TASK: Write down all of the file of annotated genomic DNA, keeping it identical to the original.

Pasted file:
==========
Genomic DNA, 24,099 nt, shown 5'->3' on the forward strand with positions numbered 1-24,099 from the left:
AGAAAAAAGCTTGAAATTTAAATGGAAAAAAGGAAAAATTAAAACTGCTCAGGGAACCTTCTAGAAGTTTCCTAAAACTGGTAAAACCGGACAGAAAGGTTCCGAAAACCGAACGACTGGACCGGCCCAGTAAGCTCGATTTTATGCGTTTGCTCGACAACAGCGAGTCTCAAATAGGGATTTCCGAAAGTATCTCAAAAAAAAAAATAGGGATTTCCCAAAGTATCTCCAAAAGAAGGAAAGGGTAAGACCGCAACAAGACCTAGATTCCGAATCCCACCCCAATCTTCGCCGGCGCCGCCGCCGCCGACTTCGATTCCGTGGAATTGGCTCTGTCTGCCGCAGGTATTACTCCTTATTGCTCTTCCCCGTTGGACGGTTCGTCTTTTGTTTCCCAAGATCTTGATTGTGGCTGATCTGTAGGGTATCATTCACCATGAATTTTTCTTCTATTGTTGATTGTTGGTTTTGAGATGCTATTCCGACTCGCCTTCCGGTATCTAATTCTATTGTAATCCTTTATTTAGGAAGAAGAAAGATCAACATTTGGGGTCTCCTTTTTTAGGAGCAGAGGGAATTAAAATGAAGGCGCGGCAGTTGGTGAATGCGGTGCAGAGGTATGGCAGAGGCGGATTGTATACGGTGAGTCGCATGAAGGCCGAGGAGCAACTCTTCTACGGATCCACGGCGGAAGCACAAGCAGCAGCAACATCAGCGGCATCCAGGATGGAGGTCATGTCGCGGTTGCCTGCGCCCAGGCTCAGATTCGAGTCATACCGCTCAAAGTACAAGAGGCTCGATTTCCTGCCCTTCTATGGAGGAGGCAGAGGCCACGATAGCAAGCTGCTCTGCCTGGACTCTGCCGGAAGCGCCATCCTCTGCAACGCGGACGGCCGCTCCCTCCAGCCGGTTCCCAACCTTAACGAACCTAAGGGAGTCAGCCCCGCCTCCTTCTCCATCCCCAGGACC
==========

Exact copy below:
Genomic DNA, 24,099 nt, shown 5'->3' on the forward strand with positions numbered 1-24,099 from the left:
AGAAAAAAGCTTGAAATTTAAATGGAAAAAAGGAAAAATTAAAACTGCTCAGGGAACCTTCTAGAAGTTTCCTAAAACTGGTAAAACCGGACAGAAAGGTTCCGAAAACCGAACGACTGGACCGGCCCAGTAAGCTCGATTTTATGCGTTTGCTCGACAACAGCGAGTCTCAAATAGGGATTTCCGAAAGTATCTCAAAAAAAAAAATAGGGATTTCCCAAAGTATCTCCAAAAGAAGGAAAGGGTAAGACCGCAACAAGACCTAGATTCCGAATCCCACCCCAATCTTCGCCGGCGCCGCCGCCGCCGACTTCGATTCCGTGGAATTGGCTCTGTCTGCCGCAGGTATTACTCCTTATTGCTCTTCCCCGTTGGACGGTTCGTCTTTTGTTTCCCAAGATCTTGATTGTGGCTGATCTGTAGGGTATCATTCACCATGAATTTTTCTTCTATTGTTGATTGTTGGTTTTGAGATGCTATTCCGACTCGCCTTCCGGTATCTAATTCTATTGTAATCCTTTATTTAGGAAGAAGAAAGATCAACATTTGGGGTCTCCTTTTTTAGGAGCAGAGGGAATTAAAATGAAGGCGCGGCAGTTGGTGAATGCGGTGCAGAGGTATGGCAGAGGCGGATTGTATACGGTGAGTCGCATGAAGGCCGAGGAGCAACTCTTCTACGGATCCACGGCGGAAGCACAAGCAGCAGCAACATCAGCGGCATCCAGGATGGAGGTCATGTCGCGGTTGCCTGCGCCCAGGCTCAGATTCGAGTCATACCGCTCAAAGTACAAGAGGCTCGATTTCCTGCCCTTCTATGGAGGAGGCAGAGGCCACGATAGCAAGCTGCTCTGCCTGGACTCTGCCGGAAGCGCCATCCTCTGCAACGCGGACGGCCGCTCCCTCCAGCCGGTTCCCAACCTTAACGAACCTAAGGGAGTCAGCCCCGCCTCCTTCTCCATCCCCAGGACC